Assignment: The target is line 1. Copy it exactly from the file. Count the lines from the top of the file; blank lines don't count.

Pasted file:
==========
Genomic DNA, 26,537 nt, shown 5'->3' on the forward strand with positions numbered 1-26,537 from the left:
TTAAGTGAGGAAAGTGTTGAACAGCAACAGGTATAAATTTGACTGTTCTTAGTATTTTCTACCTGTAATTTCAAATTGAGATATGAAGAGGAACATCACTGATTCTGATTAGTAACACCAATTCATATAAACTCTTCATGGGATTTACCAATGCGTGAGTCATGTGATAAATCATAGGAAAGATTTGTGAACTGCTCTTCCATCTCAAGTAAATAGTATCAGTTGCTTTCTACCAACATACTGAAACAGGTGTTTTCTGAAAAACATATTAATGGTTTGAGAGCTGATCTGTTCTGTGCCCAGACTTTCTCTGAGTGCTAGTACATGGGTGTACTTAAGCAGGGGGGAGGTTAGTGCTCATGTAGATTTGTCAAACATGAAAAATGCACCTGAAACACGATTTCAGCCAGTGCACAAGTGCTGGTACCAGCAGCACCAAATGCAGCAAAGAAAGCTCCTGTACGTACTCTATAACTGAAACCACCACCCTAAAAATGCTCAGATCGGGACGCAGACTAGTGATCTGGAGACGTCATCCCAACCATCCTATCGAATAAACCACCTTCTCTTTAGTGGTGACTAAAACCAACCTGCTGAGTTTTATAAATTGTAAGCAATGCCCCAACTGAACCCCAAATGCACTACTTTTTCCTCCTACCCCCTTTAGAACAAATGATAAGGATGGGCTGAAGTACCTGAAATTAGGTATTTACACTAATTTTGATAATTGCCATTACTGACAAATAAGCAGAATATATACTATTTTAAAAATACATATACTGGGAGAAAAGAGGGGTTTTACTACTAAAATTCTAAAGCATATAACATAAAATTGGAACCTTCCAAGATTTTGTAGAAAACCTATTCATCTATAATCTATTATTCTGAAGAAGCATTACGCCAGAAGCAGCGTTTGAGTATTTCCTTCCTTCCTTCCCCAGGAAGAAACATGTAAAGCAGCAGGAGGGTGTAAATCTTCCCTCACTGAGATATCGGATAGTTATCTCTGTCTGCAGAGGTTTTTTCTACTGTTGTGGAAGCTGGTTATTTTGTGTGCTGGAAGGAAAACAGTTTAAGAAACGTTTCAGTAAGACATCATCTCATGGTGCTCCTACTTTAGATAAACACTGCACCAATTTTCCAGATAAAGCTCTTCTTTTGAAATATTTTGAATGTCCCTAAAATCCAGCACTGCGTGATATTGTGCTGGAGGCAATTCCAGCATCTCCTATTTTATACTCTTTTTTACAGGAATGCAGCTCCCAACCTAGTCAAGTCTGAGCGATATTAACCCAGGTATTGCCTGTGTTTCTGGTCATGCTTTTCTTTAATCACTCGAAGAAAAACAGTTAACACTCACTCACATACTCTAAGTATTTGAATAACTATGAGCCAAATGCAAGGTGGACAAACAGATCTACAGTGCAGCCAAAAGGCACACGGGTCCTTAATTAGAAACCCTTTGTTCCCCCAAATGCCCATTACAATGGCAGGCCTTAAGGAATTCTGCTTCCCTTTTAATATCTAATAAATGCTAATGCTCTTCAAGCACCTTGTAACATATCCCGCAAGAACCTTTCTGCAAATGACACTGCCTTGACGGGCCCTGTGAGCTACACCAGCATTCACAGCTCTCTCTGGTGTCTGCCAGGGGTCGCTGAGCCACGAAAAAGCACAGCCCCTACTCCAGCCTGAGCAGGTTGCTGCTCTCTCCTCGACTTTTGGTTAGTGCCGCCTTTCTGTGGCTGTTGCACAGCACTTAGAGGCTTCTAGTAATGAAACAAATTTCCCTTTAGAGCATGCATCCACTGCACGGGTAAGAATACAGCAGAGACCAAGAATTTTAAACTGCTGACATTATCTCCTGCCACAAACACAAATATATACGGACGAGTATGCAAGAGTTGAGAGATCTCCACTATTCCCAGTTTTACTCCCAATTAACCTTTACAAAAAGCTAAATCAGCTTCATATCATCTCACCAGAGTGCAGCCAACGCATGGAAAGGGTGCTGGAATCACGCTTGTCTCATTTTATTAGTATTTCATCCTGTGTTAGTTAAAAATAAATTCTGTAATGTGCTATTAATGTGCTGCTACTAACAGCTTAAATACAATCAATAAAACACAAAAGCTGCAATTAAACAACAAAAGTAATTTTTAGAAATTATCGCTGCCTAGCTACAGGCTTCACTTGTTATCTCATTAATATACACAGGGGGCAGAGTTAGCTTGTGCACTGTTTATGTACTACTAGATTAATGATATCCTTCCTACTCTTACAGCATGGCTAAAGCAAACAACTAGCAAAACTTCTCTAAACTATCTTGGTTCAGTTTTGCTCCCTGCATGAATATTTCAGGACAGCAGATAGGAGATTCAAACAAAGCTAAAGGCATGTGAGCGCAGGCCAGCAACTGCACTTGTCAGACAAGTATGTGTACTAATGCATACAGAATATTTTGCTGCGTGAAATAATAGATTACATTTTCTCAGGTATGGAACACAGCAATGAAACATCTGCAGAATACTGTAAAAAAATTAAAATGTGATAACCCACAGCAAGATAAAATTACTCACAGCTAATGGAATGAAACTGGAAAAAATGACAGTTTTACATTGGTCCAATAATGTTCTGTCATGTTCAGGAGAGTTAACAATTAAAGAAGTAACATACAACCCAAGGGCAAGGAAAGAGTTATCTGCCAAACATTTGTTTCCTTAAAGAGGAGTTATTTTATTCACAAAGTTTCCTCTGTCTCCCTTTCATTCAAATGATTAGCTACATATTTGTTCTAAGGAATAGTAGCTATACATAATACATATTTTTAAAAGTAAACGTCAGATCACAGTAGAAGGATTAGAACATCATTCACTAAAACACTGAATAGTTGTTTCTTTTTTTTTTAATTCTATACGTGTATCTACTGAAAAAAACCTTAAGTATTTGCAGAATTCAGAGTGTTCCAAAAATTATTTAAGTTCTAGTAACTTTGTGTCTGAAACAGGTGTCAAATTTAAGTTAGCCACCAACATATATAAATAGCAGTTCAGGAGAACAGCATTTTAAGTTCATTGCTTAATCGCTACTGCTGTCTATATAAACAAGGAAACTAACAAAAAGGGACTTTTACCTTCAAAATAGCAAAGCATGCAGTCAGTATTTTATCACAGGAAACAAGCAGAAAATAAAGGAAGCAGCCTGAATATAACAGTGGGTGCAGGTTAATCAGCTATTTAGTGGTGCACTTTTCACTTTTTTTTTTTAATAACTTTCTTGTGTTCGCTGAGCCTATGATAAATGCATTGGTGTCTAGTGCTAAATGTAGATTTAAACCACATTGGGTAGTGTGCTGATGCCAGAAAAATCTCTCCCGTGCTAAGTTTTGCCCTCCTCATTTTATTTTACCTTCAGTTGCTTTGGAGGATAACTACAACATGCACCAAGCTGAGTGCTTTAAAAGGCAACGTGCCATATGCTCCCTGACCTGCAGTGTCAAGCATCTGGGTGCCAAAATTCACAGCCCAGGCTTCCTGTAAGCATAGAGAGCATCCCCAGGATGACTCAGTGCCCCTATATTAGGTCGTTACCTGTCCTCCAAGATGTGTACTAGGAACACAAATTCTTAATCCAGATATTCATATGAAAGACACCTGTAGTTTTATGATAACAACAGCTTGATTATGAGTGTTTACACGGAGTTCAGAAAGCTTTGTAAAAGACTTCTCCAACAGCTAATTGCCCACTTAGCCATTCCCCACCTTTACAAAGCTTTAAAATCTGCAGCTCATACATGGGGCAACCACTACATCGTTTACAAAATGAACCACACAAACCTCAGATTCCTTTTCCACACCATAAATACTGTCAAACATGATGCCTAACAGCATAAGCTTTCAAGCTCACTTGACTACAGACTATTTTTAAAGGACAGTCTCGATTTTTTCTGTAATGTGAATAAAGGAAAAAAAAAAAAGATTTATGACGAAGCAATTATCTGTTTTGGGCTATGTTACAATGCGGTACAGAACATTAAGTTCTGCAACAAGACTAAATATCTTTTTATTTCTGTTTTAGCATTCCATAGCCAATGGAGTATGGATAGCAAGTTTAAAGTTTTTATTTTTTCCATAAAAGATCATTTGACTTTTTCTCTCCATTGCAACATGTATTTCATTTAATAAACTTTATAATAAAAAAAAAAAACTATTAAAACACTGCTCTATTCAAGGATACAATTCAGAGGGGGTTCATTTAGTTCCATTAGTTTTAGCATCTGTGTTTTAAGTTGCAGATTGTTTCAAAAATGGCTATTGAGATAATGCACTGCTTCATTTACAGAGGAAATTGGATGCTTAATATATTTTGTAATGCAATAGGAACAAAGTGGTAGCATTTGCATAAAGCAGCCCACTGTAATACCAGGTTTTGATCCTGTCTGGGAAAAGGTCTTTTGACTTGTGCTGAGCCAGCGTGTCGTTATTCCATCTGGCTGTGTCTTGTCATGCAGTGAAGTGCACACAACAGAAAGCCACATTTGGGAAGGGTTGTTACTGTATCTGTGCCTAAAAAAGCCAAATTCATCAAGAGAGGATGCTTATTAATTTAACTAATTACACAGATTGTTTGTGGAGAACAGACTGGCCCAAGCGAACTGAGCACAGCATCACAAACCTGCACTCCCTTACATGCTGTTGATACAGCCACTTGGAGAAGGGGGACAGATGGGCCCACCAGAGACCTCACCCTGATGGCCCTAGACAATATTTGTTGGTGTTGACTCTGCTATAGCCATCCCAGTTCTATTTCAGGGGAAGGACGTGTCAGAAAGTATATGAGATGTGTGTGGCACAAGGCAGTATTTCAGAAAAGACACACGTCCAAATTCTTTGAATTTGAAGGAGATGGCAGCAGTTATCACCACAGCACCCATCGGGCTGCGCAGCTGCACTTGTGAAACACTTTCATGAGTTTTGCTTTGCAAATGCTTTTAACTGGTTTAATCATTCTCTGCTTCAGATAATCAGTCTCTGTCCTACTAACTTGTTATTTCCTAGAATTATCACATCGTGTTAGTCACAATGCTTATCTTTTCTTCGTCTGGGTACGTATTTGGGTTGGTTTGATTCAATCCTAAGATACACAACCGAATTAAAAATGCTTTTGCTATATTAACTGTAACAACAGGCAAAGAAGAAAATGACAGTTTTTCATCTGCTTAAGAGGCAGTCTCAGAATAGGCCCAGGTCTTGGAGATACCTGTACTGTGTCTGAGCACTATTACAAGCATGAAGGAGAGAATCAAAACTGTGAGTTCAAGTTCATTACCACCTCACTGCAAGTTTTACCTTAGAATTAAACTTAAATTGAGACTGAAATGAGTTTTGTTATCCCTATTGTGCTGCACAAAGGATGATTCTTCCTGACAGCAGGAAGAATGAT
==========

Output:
Genomic DNA, 26,537 nt, shown 5'->3' on the forward strand with positions numbered 1-26,537 from the left: